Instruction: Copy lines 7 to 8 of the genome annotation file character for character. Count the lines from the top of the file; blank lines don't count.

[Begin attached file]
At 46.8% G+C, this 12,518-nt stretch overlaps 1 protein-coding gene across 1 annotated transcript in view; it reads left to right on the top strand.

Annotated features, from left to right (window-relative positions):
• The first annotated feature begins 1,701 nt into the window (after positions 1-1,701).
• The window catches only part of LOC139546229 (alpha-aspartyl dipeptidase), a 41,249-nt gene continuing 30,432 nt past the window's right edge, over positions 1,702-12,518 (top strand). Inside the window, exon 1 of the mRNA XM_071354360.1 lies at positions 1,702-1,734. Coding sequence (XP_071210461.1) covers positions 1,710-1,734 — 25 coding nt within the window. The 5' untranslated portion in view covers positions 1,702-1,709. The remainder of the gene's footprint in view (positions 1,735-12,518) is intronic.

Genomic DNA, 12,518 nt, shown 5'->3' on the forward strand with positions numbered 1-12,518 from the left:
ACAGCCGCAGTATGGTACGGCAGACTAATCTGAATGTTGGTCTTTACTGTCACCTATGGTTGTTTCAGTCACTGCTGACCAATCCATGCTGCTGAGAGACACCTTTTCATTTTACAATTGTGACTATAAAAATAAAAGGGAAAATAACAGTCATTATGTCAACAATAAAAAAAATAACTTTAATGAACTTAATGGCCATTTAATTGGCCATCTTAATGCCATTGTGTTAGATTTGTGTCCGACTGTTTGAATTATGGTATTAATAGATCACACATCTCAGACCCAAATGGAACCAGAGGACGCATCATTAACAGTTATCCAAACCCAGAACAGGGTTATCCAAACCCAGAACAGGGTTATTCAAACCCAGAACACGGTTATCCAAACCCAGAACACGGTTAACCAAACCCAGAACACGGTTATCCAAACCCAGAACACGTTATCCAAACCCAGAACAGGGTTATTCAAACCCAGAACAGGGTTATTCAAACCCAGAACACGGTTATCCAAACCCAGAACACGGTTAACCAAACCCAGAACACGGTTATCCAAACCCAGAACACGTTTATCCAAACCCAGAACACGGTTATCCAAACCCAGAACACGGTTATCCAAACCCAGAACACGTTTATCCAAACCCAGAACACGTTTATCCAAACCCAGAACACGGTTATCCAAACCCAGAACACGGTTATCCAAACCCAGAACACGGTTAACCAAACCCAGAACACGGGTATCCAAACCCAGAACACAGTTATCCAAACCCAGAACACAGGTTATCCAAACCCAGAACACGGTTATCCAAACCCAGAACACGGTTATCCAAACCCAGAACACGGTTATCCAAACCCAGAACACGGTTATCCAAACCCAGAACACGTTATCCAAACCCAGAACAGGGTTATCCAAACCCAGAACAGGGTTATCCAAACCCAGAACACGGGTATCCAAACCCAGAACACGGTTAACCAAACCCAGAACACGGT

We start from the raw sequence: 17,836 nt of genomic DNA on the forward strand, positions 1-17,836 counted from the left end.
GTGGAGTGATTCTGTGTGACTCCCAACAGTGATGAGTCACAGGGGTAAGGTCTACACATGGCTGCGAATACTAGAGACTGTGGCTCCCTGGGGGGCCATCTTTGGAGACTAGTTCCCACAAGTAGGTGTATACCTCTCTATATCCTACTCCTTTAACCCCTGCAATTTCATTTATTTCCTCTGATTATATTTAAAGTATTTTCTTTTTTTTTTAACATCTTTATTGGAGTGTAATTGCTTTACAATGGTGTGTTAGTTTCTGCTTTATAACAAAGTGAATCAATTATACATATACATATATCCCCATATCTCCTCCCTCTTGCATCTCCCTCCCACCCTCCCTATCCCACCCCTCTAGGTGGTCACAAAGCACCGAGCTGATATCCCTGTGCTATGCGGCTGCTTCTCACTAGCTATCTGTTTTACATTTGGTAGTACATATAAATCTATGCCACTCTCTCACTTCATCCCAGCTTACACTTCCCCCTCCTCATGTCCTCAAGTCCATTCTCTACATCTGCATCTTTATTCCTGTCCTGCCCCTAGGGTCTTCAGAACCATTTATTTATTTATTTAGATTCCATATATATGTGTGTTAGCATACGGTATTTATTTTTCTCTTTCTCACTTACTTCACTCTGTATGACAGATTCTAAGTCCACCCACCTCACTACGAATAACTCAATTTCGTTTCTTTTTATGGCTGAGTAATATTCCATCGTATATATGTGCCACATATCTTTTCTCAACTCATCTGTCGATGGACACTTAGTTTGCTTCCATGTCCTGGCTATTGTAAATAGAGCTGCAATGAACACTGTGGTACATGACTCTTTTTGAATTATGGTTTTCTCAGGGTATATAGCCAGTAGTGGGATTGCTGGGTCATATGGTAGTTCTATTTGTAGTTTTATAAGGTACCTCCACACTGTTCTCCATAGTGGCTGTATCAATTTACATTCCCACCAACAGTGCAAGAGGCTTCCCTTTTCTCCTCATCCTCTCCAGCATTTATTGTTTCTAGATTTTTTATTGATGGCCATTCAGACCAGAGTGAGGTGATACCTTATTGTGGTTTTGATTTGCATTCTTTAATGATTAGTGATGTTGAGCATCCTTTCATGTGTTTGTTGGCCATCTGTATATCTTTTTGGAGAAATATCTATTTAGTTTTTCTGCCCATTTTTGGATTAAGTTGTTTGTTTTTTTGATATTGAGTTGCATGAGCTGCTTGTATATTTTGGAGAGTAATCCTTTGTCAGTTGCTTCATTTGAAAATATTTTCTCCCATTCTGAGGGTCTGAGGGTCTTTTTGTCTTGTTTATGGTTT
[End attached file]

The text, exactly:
We start from the raw sequence: 17,836 nt of genomic DNA on the forward strand, positions 1-17,836 counted from the left end.
GTGGAGTGATTCTGTGTGACTCCCAACAGTGATGAGTCACAGGGGTAAGGTCTACACATGGCTGCGAATACTAGAGACTGTGGCTCCCTGGGGGGCCATCTTTGGAGACTAGTTCCCACAAGTAGGTGTATACCTCTCTATATCCTACTCCTTTAACCCCTGCAATTTCATTTATTTCCTCTGATTATATTTAAAGTATTTTCTTTTTTTTTTAACATCTTTATTGGAGTGTAATTGCTTTACAATGGTGTGTTAGTTTCTGCTTTATAACAAAGTGAATCAATTATACATATACATATATCCCCATATCTCCTCCCTCTTGCATCTCCCTCCCACCCTCCCTATCCCACCCCTCTAGGTGGTCACAAAGCACCGAGCTGATATCCCTGTGCTATGCGGCTGCTTCTCACTAGCTATCTGTTTTACATTTGGTAGTACATATAAATCTATGCCACTCTCTCACTTCATCCCAGCTTACACTTCCCCCTCCTCATGTCCTCAAGTCCATTCTCTACATCTGCATCTTTATTCCTGTCCTGCCCCTAGGGTCTTCAGAACCATTTATTTATTTATTTAGATTCCATATATATGTGTGTTAGCATACGGTATTTATTTTTCTCTTTCTCACTTACTTCACTCTGTATGACAGATTCTAAGTCCACCCACCTCACTACGAATAACTCAATTTCGTTTCTTTTTATGGCTGAGTAATATTCCATCGTATATATGTGCCACATATCTTTTCTCAACTCATCTGTCGATGGACACTTAGTTTGCTTCCATGTCCTGGCTATTGTAAATAGAGCTGCAATGAACACTGTGGTACATGACTCTTTTTGAATTATGGTTTTCTCAGGGTATATAGCCAGTAGTGGGATTGCTGGGTCATATGGTAGTTCTATTTGTAGTTTTATAAGGTACCTCCACACTGTTCTCCATAGTGGCTGTATCAATTTACATTCCCACCAACAGTGCAAGAGGCTTCCCTTTTCTCCTCATCCTCTCCAGCATTTATTGTTTCTAGATTTTTTATTGATGGCCATTCAGACCAGAGTGAGGTGATACCTTATTGTGGTTTTGATTTGCATTCTTTAATGATTAGTGATGTTGAGCATCCTTTCATGTGTTTGTTGGCCATCTGTATATCTTTTTGGAGAAATATCTATTTAGTTTTTCTGCCCATTTTTGGATTAAGTTGTTTGTTTTTTTGATATTGAGTTGCATGAGCTGCTTGTATATTTTGGAGAGTAATCCTTTGTCAGTTGCTTCATTTGAAAATATTTTCTCCCATTCTGAGGGTCTGAGGGTCTTTTTGTCTTGTTTATGGTTT